3.  Pacing. We started off with ice cream, partly because this was the first area we stumbled into, and partly because starting your meal with dessert is quite possibly the best idea ever.  It sweetens your tooth and whets your appetite. To start the festivities, then, an amuse bouche from CoolHaus: strawberry with candied jalapeno scooped between two vanilla wafers.

On to the food. I was happy to see that Antojitos Carmen, who went from manning a cart in Boyle Height’s Breed Street to a bona fide storefront on Cesar Chavez, had a big, boisterous line.  Yah, go old skool street food!

Nguyen Tran of Starry Kitchen encouraged all to eat their balls.  This is why Starry Kitchen won the “Best Original Showmanship” category.  Way to take it for the team, Nguyen.

The balls in question:

The balls were just the beginning.

Clockwise: Mandoline Grill‘s banh mi sandwiches; Whisk LA‘s sweet treats; fried sweets with the cutest mini-Nutella package ever from Rosa’s Bella Cucina; and a cemita from Pal Cabron.  This was approximately one-third of the food consumed about halfway through the Fest; outside the viewfinder, I also downed delicious chicken adobo from The Manila Machine; a strawberry (yes! strawberry!) tamale from Tamales Elena; and a plum and cucumber salad from Gastrobus.

At that point, we needed to recharge.  Hello, Longboard’s Ice Cream – a traditional chocolate covered ice cream treat, but – twist! – one side is mashed with pretzels, the other size with nuts.  This makes sense if you imagine Kiefer Sutherland hungry for a treat after starting a brawl at Ye Rustic Inn.  In other words: the Bar Fight.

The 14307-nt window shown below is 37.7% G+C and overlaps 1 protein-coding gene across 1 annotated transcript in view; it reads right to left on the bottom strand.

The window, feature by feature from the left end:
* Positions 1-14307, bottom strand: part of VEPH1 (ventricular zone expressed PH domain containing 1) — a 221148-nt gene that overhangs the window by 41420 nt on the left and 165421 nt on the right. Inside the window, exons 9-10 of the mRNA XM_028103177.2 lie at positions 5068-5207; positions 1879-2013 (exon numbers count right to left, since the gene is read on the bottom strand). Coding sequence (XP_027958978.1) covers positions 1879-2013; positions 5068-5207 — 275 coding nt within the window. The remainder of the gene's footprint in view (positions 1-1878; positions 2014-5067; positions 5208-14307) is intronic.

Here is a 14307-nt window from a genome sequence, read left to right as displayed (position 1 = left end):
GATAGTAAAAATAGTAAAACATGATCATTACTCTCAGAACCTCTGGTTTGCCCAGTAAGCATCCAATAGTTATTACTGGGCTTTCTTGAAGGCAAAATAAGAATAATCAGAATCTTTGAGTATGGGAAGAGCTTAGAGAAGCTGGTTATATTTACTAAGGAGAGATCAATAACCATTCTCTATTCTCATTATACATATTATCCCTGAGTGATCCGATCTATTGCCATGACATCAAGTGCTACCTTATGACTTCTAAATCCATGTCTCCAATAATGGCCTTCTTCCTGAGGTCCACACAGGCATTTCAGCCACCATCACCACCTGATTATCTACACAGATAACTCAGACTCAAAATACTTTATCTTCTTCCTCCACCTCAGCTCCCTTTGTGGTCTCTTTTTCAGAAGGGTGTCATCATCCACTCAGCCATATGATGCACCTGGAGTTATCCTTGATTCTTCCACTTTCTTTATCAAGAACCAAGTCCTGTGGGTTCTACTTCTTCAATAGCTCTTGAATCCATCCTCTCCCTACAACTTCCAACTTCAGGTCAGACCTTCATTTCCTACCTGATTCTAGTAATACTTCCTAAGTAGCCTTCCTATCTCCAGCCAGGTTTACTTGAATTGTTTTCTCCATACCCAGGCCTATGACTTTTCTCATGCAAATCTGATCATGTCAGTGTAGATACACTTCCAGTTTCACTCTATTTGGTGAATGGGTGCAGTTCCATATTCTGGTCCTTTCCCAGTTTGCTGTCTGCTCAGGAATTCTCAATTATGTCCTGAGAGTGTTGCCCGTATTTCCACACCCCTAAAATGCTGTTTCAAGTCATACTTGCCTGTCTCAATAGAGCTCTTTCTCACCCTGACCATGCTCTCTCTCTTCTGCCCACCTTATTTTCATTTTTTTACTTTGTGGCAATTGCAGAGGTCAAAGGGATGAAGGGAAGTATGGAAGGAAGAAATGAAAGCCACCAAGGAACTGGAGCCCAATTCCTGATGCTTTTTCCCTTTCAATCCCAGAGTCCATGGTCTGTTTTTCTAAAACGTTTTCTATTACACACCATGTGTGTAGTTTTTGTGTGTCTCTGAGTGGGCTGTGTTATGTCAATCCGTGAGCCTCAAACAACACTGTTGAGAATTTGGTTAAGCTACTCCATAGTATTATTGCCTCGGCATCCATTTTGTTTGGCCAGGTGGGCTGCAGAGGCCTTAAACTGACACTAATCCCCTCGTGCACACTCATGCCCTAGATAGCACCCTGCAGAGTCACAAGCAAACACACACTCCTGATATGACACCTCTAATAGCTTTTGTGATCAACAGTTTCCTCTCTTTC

Had I the stomach capacity, I also would have picked up a few mini-donuts from The Fry Girl, winner of the Most Visually Appealing Donut and Most Ununsual Donut categories at our Donut Summit earlier this summer.  Mayor Tony, Susan, LA Times food editor Rene Lynch, Street Gourmet Bill Esperanza, chef Walter Manzke, and actor and self-proclaimed foodie Jessie Williams had no choice but to make room: they were the judges of the fest, prudently determining the winners in various categories.  Here, Susan tries to give Mayor Tony another bite to try.  Emphasis on tries.

The debate at the judge’s table was spirited, fierce, involved.   This is how you hope the Supreme Court justices (or, at the very least, their law clerks) debate issues of national importance.

In the end, the judges decided that the Best Nouveau street food was Sedthee Thai‘s Pork Sparerib, with The Manila Machine as the runner-up (yah!).  The Best Old School food went to Chef Robert Dahni’s Explosive Thai Bites, with Tamales Elena’s tamales as the runner-up.  Best in Show went to Marisco Jalisco‘s shrimp tacos; disappointingly, there was no Best in Show-like parading of the food but I suppose there’s always next year.  Also, the unofficial winner of the Truck That Kickstarted Our Appreciation For Street Food Because, Really, Street Food Has Been in LA Since Forever: Roy Choi and his fleet of Kogi trucks.  Another unofficial winner: Susan Feniger, in the Reliably Wearing the Best Pants in the House Every Time I See Her category.

As dusk fell over the Food Fest, the crowds thinned out slightly … but the eating was still on.

4.  The best way to deal with a full stomach is to sit down and enjoy the music. We came, we ate, we were conquered.  As the night settled, so did we; conveniently, local bands Deadly Syndrome and Warpaint – both regulars at The Echo and Spaceland – were on hand.   (Warpaint, by the by, is an awesome all-girl band from Laurel Canyon – they’re next up at FYF Fest downtown and will open for xx (xx!!) during their fall tour).  An unexpected entertainment bonus: the Twitter commentary from the peanut gallery running prominently on the background Jumbotron.  If you noticed Juxtaposition was not at home that Saturday night, it was because she was spending some time at the Rose Bowl.